Traditional costume from Salamis. It consists of white cotton tunic, a pleated dress decorated with gold embroidery and a gold-embroidered velvet "tzakos" (vest). A gold-embroidered velvet apron is worn at the waist. The head is covered by a fez.3
Like a number of Sherman's other works, his "Greek woman" portrait has inspired a number of contemporary artists, including Sarah Ball, Catherine Bancroft and Ai Weiwei, to reimagine the work in new mediums. Weiwei's outsized rendering hung outdoors for months in Harlem, but unlike a number of his other "Lamppost Banners" based on Sherman's work, this portrait was of an individual that successfully entered the U.S. and went on to become a naturalized citizen.
Papasotiriou's clothing and adornment are physical signifiers of her ethnic identity and this distinctiveness is part of what can spark the creative imagination of onlookers over 100 years after the photos were captured. Sherman was no doubt drawn to Papasotiriou because of the uniqueness of her appearance, but exoticism back then could carry unpredictable outcomes. Attracting attention by being different in appearance increased the scrutiny of immigrant inspectors and thereby heightened one's chance of exclusion. Despite their detention, Papasotiriou and her children managed to avoid such an outcome.
Other Greeks who arrived at Ellis Island, including at least one photographed by Sherman, weren't as fortunate as Papasotiriou. Just a year and a half before Papasotiriou's arrival, a 50-year old Eastern Orthodox priest named Joseph Vasiliou was detained at Ellis Island for over two weeks while he appealed an initial deportation recommendation by a Special Inquiry board that had determined him to be Likely to Become a Public Charge (LPC). Vasiliou was from the village of Peštani in today's North Macedonia, but in 1908 that village was still part of the then crumbling Ottoman Empire. He was unable to overcome the LPC charge at his hearing and was ordered deported back to a part of the world that was fast becoming politically and economically unstable, especially for Greeks.
Papasotiriou left Greece with her family just a couple of months before a successful military coup d'état in August 1909 radically altered the old order of monarchist Greek politics, and just a few years before the Balkan Wars of 1912–1913 would double Greece's territory. Both these events set the stage for Greece's initial compromised neutrality during World War I and her eventual involvement in the war which again increased Greece's territorial size—gains which were mostly lost during the Greco-Turkish War of 1919-1922.
As with other countries all across Eastern and Central Europe and the Balkans, these were tumultuous years that would trap thousands of would-be immigrants to the U.S. in their homeland and at the same time trap just as many Greeks (and others) in the United States who never intended on settling permanently in the U.S. It's not clear whether Papasotiriou and her family ever intended on staying in the U.S. As with millions of others who came through the Golden Door at Ellis Island during the early 20th century, as the years passed and children grew to adults, the prospects of returning back to the old world for anything more than a visit would diminish, then vanish altogether.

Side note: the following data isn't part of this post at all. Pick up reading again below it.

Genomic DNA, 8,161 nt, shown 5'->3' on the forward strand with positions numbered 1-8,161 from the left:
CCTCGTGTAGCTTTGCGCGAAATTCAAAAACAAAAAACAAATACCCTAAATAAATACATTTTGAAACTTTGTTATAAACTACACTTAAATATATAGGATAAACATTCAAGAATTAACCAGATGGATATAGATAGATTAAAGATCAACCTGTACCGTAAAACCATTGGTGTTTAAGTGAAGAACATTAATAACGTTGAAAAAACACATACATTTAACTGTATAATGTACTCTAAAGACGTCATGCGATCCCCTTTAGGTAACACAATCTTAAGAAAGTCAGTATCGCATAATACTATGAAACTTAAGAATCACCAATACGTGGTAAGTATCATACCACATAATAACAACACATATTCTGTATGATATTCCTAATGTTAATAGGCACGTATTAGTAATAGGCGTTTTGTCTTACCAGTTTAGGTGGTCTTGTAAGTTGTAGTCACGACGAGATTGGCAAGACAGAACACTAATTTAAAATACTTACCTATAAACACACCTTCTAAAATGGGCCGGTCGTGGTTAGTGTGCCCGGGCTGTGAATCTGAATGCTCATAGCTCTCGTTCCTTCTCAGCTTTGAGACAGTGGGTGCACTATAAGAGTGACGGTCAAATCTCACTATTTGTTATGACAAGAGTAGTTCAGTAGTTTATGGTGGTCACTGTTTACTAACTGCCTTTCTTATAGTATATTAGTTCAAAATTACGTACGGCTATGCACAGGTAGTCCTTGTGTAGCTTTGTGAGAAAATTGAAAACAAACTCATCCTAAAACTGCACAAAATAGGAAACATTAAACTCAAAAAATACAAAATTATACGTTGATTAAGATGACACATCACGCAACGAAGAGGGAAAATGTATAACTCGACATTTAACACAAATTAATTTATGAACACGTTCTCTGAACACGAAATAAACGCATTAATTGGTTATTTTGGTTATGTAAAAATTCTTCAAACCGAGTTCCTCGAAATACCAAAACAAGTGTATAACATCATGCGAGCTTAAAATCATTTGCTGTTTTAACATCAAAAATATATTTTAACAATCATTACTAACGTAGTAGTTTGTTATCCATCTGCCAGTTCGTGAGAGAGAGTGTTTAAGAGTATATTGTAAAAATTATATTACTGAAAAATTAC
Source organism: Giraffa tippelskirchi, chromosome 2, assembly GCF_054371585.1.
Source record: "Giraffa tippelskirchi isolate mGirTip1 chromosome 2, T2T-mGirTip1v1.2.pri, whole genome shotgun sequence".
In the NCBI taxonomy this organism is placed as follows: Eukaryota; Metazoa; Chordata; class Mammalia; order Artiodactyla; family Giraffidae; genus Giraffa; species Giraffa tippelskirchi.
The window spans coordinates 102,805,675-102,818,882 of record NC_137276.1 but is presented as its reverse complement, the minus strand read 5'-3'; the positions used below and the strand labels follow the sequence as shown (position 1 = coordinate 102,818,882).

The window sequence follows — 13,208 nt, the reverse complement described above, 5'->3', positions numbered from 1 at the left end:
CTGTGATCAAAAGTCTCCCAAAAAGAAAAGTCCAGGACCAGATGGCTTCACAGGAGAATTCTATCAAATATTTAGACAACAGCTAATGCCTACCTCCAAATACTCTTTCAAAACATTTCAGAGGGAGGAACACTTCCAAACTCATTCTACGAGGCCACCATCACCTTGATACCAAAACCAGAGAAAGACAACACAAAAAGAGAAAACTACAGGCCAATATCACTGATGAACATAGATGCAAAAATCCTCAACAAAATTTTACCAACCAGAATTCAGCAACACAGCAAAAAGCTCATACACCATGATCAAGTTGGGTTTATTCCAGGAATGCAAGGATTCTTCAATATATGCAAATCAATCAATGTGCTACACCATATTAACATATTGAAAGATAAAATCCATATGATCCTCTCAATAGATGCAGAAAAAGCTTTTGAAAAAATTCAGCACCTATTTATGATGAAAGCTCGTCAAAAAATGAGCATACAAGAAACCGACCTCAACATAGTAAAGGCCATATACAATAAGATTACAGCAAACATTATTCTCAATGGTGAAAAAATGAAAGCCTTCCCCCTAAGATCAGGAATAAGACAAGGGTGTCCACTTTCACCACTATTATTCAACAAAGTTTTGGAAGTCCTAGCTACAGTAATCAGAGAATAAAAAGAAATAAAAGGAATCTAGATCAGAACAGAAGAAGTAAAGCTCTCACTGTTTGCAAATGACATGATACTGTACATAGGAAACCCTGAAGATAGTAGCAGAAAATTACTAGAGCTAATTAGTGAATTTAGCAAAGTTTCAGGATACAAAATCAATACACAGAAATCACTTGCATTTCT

In 1932, after living more than 20 years in the United States, Theano Papasotiriou naturalized as a U.S. citizen.4 It doesn't appear she ever returned to her homeland. She died in 1947 in Solano County, California, not far from her first adopted home in the United States. It's highly unlikely Papasotiriou ever saw the portraits Sherman took of her on the roof garden and offices of Ellis Island.
Stella Padnos, a Brooklyn-based Greek American writer, wrote a moving poem about Papasotiriou in 2017:
Like the other artists mentioned above who have visually reimagined Sherman's photograph, Padnos was unaware of the details surrounding Papasotiriou's arrival—yet she movingly draws words that fit the migration of this Greek woman.
Over one hundred years ago she stood downtown, and I still mourn
those who left my living room last week.
She is a dying textile shop, she is a peasant, she is my great-grandmother.
She has fastened every single item of worth onto her body: velvets,
shawls from the mountains, coins and crosses from the church of goddesses.
She has sewn the memory of native flowers onto her apron
and let the threads fall like tears. A paper is pinned to her chest,
in case she doesn’t know who she is here. She is no one here,
and no where. There is no place for her, but she may lay her head
in the respite of trinkets. Many elders and scattered goats whisper her name tonight, many weeks
of waters away. While her body holds the church and incense
and chanting and blood of pricked fingers and Christ, her face holds
an unnamed shape for exhaustion of faith. How many tears
and pounds has she lost this month, since the journey began. And she is just beginning, I cannot
even whisper that sorrow to her.
Notes1 See: Grzonkowska, A., Wicenty, J., Bokiniec, M., & Muzeum Emigracji (Gdynia). (2017). Augustus Francis Sherman: Atlas imigranta = Augustus Francis Sherman : atlas of the immigrant. Gdynia: Muzeum Emigracji w Gdyni.
2 Papasotiriou's 1924 Declaration of Intention mentions a "scar below left eye."
3 See the National Historical Museum website [Εθνικό Ιστορικό Μουσείο].
4 "California County Naturalizations, 1831-1985," database with images, FamilySearch, Solano: Petitions for naturalization and petition evidence, 1929-1931, vol 9, image 131 of 249; Alameda County Superior Court of California, Oakland.
5 Padnos, S. (2017). Greek Woman, Ellis Island Immigration Station, circa 1909. Reproduced with author's permission.